81% of the world’s largest earthquakes occur at the edge of the Pacifi c, which is known as the “Pacifi c Ring of Fire” because it is renowned for earthquakes, volcanic eruptions and tsunamis. These hazards are caused by the movement of the Earth’s tectonic plates, especially when one plate is dragged under another at what is known as a convergent margin.

What is an Earthquake?

As plates collide and grind over or past each other, stress builds up locally within the rock until the rock breaks along lines of weakness (faults). An earthquake is the vibration of the earth due to the energy released as the rock breaks. Additionally some earthquakes can be caused by volcanic activity or underground collapse.

Both shallow (0-70 km deep) and deep (down to 700 km) earthquakes are associated with oceanic subduction zones such as the Tonga trench connecting New Zealand, Tonga and Samoa and the New Hebrides trench, which connects Vanuatu, Solomon Islands and Papua New Guinea. Regionally, these countries and Fiji are at greatest risk from earthquakes.


Earthquake Hazards

Earthquakes, both deep and shallow, can release huge amounts of energy and so can be extremely damaging to Pacific island countries.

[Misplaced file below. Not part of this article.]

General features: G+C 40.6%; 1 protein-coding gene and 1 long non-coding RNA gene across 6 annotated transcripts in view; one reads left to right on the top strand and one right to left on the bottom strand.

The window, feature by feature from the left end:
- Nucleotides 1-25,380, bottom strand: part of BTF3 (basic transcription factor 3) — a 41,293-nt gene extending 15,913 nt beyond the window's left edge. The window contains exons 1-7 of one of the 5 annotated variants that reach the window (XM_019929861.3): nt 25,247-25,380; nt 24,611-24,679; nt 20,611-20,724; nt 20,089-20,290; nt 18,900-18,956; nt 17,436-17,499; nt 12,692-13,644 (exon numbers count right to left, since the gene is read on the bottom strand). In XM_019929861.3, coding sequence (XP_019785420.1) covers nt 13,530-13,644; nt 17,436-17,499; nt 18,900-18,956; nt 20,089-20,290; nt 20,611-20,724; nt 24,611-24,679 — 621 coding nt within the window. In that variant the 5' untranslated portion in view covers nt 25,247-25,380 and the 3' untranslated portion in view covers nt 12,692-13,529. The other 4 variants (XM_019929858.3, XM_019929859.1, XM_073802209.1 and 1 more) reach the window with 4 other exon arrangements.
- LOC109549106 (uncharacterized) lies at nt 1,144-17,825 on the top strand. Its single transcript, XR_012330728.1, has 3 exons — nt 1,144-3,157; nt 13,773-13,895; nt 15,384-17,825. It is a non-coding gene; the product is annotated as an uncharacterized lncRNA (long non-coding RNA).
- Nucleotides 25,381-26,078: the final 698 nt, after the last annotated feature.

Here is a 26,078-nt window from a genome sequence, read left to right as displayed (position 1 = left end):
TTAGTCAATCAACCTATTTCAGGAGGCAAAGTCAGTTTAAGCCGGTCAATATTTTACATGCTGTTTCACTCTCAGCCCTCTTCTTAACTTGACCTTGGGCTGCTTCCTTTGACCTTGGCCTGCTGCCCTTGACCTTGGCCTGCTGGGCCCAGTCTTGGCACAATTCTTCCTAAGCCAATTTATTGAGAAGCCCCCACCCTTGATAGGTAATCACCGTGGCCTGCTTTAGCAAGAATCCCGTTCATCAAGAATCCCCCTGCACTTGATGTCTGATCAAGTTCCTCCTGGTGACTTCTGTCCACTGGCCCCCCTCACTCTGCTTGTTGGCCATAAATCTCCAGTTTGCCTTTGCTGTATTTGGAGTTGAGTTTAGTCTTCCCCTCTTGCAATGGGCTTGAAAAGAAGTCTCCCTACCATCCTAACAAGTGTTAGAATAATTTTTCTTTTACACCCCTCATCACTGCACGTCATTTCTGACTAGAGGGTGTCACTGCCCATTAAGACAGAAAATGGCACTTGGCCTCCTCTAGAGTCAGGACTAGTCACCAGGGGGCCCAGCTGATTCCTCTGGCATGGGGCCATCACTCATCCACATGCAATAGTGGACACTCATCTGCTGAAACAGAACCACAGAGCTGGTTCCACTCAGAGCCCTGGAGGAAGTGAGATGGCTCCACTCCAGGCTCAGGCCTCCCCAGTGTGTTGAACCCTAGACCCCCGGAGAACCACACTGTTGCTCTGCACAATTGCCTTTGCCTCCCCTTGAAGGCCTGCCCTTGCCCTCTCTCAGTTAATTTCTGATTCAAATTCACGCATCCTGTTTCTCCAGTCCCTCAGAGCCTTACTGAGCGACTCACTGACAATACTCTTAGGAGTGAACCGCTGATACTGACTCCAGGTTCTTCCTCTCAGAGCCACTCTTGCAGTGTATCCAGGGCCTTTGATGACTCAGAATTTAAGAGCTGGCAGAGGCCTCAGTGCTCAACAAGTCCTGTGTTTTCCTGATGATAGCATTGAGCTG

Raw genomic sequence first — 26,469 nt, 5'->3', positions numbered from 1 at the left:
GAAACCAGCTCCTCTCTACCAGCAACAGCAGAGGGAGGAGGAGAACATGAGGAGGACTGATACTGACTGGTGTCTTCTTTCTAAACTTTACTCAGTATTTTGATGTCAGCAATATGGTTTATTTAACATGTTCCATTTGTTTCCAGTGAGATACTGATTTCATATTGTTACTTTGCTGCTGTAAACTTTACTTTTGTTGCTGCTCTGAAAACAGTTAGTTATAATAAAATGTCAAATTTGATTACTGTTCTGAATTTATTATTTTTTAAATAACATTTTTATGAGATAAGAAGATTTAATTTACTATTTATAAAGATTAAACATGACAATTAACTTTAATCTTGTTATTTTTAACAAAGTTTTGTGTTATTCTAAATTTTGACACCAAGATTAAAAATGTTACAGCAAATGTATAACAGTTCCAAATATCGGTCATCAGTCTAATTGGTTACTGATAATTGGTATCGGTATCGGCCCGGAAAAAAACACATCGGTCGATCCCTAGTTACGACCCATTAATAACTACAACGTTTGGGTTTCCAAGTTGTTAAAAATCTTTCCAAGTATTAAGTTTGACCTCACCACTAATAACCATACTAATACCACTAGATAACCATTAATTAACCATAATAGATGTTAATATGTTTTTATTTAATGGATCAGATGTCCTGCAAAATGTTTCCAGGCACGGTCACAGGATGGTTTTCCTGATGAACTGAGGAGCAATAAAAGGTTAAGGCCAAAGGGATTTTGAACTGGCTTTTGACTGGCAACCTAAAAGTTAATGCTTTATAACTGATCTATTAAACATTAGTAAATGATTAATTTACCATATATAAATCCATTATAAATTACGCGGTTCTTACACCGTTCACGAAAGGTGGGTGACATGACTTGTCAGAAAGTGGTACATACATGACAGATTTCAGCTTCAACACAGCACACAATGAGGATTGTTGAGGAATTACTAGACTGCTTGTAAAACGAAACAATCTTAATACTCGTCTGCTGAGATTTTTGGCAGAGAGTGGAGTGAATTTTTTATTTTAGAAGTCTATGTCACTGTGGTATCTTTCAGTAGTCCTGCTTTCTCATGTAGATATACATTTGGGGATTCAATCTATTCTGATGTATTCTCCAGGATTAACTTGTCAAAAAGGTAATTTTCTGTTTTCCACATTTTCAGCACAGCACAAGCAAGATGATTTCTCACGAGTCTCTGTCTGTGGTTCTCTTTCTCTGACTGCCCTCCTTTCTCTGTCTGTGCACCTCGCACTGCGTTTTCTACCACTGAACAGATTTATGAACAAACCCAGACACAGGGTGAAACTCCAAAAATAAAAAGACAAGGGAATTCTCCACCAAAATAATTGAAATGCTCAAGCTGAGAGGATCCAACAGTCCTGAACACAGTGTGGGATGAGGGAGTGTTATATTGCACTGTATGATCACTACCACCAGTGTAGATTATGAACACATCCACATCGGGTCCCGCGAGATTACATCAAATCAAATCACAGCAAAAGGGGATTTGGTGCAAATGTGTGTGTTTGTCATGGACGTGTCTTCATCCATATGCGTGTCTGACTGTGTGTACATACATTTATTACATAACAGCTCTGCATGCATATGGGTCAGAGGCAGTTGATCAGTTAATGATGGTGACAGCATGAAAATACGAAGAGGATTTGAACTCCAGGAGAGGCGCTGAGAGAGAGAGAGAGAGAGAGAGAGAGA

Ground shaking

Is caused by energy waves, known as seismic waves, hitting the surface of the earth.

They cause the ground to shake up and down, back and forth and from side to side. This causes damage to buildings, roads, dams and reservoirs, buried pipelines, infrastructure, and overhead cables, leading to dangers from collapsing buildings, falling debris, uneven ground, landslides, flooding and fires.

Ground shaking occurs at different intensities according to distance from and magnitude of the earthquake. The larger and shallower the earthquake and the closer to the centre of it you are, the more intense the ground shaking.

Surface faulting

Is where an earthquake causes the ground surface to permanently split apart along a fault within the ground rock and soil. Faulting tends to occur when the earthquake is very shallow (0-10 km deep) and strong.


Is where the vibrations of the ground cause the soil to behave like a liquid. It happens on mainly sand and mud/clay soils – the soil fl ows, acting like quicksand, and results in failure of building foundations. It is an especially dangerous effect in urban areas.

Secondary Hazards

In addition, earthquakes can trigger secondary hazardous events such as health problems due to interrupted water supply or broken sewage disposal systems, landslides, tsunamis, seiches, fires (due to gas leaks and broken live electricity wires) and flooding.